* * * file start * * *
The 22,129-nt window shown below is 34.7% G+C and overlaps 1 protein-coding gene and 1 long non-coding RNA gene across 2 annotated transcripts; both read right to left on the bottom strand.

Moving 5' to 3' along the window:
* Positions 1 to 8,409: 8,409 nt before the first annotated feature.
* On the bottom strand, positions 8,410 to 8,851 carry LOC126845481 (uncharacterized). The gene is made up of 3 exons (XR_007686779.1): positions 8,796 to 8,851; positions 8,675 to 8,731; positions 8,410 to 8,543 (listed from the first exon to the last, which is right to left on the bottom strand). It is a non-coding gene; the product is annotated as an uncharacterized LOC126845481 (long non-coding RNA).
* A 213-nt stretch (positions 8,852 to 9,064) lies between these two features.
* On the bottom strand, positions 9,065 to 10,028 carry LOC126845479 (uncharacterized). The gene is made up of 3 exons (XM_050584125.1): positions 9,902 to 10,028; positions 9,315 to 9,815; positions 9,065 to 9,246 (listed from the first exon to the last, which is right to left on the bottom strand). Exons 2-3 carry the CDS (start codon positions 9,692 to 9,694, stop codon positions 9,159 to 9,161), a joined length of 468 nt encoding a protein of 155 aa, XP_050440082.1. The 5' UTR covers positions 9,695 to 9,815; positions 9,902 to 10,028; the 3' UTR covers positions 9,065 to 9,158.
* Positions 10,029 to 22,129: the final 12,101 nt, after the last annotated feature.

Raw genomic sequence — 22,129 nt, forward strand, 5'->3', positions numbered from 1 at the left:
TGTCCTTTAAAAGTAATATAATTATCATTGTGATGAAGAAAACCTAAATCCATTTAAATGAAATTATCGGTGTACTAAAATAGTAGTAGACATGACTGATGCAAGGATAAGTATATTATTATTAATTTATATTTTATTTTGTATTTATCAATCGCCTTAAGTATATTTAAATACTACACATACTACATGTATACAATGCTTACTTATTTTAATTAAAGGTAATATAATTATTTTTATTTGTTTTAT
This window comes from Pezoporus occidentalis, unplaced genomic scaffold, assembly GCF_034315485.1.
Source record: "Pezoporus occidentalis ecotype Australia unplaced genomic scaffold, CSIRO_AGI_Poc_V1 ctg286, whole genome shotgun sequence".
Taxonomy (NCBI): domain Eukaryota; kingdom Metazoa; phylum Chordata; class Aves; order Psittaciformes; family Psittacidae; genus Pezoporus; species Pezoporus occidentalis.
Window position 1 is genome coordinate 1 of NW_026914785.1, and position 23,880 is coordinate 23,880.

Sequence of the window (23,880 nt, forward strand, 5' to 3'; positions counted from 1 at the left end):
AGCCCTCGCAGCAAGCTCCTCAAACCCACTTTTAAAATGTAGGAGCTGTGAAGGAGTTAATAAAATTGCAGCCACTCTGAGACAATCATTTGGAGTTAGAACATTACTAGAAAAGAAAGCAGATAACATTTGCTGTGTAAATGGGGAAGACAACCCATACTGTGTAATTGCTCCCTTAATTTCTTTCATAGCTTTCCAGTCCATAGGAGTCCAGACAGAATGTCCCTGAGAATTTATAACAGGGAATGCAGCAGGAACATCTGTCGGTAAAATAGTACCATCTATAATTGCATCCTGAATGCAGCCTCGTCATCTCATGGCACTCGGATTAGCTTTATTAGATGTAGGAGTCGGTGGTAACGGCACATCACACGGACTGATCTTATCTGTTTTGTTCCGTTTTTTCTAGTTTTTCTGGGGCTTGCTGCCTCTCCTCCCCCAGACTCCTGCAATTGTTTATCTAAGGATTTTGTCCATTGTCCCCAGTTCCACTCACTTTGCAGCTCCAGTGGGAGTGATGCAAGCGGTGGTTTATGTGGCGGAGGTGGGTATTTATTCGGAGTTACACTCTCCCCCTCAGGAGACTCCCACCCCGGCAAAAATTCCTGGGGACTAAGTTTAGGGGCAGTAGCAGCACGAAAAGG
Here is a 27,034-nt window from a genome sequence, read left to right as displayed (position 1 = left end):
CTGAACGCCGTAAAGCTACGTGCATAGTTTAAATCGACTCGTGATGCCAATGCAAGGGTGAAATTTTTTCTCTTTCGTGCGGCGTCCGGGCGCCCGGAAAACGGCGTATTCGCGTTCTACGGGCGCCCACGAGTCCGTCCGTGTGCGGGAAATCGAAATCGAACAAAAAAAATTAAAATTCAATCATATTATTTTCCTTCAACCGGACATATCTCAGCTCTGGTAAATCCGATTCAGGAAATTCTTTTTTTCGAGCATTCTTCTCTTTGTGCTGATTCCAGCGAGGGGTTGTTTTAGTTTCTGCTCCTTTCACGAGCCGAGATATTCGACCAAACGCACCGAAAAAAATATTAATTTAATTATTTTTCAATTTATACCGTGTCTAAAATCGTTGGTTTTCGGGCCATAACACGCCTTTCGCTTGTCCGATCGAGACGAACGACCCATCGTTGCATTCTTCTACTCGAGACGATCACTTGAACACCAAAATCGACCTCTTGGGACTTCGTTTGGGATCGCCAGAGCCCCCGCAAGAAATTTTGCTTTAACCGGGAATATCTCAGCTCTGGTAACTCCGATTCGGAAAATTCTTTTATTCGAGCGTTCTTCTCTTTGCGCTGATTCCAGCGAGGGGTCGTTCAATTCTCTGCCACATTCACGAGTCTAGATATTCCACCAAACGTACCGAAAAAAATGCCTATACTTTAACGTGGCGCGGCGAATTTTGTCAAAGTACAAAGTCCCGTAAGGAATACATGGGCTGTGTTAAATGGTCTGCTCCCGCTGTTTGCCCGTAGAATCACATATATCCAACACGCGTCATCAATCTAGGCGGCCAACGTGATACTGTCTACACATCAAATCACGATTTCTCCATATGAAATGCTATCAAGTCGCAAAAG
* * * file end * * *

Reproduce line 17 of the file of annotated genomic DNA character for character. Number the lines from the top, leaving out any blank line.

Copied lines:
CTGAACGCCGTAAAGCTACGTGCATAGTTTAAATCGACTCGTGATGCCAATGCAAGGGTGAAATTTTTTCTCTTTCGTGCGGCGTCCGGGCGCCCGGAAAACGGCGTATTCGCGTTCTACGGGCGCCCACGAGTCCGTCCGTGTGCGGGAAATCGAAATCGAACAAAAAAAATTAAAATTCAATCATATTATTTTCCTTCAACCGGACATATCTCAGCTCTGGTAAATCCGATTCAGGAAATTCTTTTTTTCGAGCATTCTTCTCTTTGTGCTGATTCCAGCGAGGGGTTGTTTTAGTTTCTGCTCCTTTCACGAGCCGAGATATTCGACCAAACGCACCGAAAAAAATATTAATTTAATTATTTTTCAATTTATACCGTGTCTAAAATCGTTGGTTTTCGGGCCATAACACGCCTTTCGCTTGTCCGATCGAGACGAACGACCCATCGTTGCATTCTTCTACTCGAGACGATCACTTGAACACCAAAATCGACCTCTTGGGACTTCGTTTGGGATCGCCAGAGCCCCCGCAAGAAATTTTGCTTTAACCGGGAATATCTCAGCTCTGGTAACTCCGATTCGGAAAATTCTTTTATTCGAGCGTTCTTCTCTTTGCGCTGATTCCAGCGAGGGGTCGTTCAATTCTCTGCCACATTCACGAGTCTAGATATTCCACCAAACGTACCGAAAAAAATGCCTATACTTTAACGTGGCGCGGCGAATTTTGTCAAAGTACAAAGTCCCGTAAGGAATACATGGGCTGTGTTAAATGGTCTGCTCCCGCTGTTTGCCCGTAGAATCACATATATCCAACACGCGTCATCAATCTAGGCGGCCAACGTGATACTGTCTACACATCAAATCACGATTTCTCCATATGAAATGCTATCAAGTCGCAAAAG